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The Overtaker 3D

For: Mobile

Taking over the remote controlled mind controller

Product: The Overtaker 3D | Publisher: Gameleons | Developer: Gameleons | Format: Mobile | Genre: 3D, Adventure, Hardcore | Players: 1 | Format: J2ME | File size: 474KB | Reviewed on: K750i other handsets | Version: Europe
 
The Overtaker 3D Mobile, thumbnail 1
The natural limitations of the mobile format initially seem to limit a game's scope, particularly those that dare to venture across the gulf separating handheld games from the modern super-consoles.

But, as the seasoned pocket gamer knows so well, it's all about the quality of the game rather than its technical achievement; and that goes for console titles, too. So, when we see a visually impressive game like The Overtaker, it's especially vital that we look beyond slick 3D graphics and determine whether there's still a chewy centre of fun to be enjoyed.

Beginning play as a small, but powerful robot, the game eases you into the action with a couple of simple tasks. These quick and important tutorials acclimatise you to not only the control system, but the three-dimensional world they move you through.

Naturally the environment isn't sprawling with detail, but the number of textures painting the virtual walls conceals the limitations of the platform quite admirably. An especially impressive heat sensor special effect enables our little robot to see approaching enemies through these walls (to a certain distance), which adds a terrific air of stealth to the FPS mechanics.

The story, apparently, is set in a Nazi research lab in World War II, though without being told this it would honestly be difficult to fathom, especially considering the advanced nature of your remote controlled mind controller.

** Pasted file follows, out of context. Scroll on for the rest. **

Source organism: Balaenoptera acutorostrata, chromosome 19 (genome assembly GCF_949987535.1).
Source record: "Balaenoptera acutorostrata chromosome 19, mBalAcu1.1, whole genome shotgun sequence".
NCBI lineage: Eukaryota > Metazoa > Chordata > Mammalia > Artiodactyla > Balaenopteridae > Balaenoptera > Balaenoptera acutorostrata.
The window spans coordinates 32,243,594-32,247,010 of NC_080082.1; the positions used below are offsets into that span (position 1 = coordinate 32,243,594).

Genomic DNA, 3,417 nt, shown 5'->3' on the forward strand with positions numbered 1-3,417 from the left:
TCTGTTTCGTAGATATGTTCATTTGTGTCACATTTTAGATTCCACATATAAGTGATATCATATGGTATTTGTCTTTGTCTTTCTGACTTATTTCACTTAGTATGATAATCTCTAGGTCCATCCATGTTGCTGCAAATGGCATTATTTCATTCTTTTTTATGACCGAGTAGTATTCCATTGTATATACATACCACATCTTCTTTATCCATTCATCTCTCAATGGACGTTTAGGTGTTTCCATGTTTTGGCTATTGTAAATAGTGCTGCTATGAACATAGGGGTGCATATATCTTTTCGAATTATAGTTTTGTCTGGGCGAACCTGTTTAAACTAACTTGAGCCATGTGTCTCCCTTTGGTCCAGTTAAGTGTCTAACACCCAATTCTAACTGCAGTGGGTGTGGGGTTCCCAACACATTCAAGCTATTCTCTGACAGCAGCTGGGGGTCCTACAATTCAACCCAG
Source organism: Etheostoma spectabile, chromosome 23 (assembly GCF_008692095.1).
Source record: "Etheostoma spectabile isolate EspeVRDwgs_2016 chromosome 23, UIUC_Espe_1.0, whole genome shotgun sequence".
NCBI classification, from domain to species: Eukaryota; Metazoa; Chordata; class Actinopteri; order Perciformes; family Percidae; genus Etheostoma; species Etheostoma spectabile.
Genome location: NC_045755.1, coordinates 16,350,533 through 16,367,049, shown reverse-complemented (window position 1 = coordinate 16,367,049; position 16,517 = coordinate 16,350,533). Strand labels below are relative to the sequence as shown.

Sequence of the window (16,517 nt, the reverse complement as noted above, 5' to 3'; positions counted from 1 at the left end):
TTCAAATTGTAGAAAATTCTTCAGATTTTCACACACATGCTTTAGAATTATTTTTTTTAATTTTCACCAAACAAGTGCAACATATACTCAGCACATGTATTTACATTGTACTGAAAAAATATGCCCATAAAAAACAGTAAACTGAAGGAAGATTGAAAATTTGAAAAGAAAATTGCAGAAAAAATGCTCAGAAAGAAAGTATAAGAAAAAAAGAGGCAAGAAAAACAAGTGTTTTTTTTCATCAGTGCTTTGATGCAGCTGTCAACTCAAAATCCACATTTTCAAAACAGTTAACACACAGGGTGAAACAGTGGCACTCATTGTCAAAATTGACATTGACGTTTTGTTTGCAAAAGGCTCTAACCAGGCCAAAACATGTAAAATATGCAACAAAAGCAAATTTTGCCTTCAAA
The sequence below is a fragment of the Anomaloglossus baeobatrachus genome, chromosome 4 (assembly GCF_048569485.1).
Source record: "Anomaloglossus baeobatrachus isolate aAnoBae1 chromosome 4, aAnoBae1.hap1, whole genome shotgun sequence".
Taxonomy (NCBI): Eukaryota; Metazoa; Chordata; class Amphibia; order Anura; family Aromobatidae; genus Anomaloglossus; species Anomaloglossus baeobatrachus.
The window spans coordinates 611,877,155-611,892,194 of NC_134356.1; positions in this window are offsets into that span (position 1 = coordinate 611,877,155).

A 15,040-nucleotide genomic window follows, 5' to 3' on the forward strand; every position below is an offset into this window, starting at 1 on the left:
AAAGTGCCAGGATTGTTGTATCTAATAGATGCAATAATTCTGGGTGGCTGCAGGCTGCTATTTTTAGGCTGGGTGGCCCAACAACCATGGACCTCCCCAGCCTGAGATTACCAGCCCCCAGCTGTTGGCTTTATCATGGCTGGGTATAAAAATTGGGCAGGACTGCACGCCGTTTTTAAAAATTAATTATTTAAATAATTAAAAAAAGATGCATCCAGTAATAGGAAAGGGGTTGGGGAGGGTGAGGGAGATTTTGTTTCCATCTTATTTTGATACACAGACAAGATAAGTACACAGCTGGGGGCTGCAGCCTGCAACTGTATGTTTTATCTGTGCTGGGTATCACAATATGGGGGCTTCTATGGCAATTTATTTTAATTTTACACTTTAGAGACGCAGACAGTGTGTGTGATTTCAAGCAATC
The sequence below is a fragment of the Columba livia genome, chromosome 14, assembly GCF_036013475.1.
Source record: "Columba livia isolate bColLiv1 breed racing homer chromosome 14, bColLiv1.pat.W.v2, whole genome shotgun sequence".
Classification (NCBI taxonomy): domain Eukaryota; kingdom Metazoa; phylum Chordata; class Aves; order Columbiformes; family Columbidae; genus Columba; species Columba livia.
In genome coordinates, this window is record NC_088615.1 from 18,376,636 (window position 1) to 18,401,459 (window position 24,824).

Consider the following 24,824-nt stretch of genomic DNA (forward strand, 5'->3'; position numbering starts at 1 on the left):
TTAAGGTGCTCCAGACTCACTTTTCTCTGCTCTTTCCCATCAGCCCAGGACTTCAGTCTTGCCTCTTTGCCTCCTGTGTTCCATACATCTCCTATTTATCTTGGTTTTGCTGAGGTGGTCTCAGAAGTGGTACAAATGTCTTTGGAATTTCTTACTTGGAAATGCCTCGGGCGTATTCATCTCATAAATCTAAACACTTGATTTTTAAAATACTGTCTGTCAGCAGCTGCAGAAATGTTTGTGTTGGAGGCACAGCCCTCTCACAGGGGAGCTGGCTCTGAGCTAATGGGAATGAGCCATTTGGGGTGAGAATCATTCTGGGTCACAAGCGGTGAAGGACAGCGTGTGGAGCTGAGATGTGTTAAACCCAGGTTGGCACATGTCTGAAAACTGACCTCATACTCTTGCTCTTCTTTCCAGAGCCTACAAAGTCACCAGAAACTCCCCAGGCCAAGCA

The tin hats of the soldiers do give it away to some degree, sure, but there's a distinct confusion regarding the time period and the apparent technology. Of course, this isn't intended to be a story-driven experience, so it barely impacts on the game at all. Suffice to say this research facility environment is detailed and well populated with soldiers and gun fodder – regardless of their political affiliation.

Your mechanical protagonist isn't equipped to kill these unsuspecting fellows, however, and it's here that the game derives its name. The robot's weapon stuns its victims, making it possible to quickly approach them and take over their bodies. Suddenly you're much taller and carrying a machine gun.

Swapping in and out of hosts is the real crux of gameplay; ditching one when their energy runs low, or returning to robot form when a smaller passage must be navigated. The typical maze of a 3D first-person shooter is nicely realised as more of an underground bunker or silo, but still winds like a mad rabbit warren and squirrels away plenty of surprises, collectables and side-missions to keep your wee robot very busy.

It's unfortunate that The Overtaker doesn't explore this lilt toward stealth in further detail, however – perhaps allowing the host to carefully pass in disguise, or creep up on unsuspecting colleagues – as the game would be considerably richer and more profound for it. In many respects, the small amount of stealth that is present (and works well) makes it feel as though something's actually missing, rather than unimplemented.

Still, there's a very smooth and responsive game providing foundations for the impressive audio/visual experience that accompanies The Overtaker, and it's certainly one worth exploring for fans of the genre.
 
The Overtaker 3D
Reviewer photo
Spanner Spencer | 29 April 2008
An interesting adjustment to typical FPS fare lifts The Overtaker out of the doldrums and into new territory; although this new ground could have been explored a little more thoroughly
 
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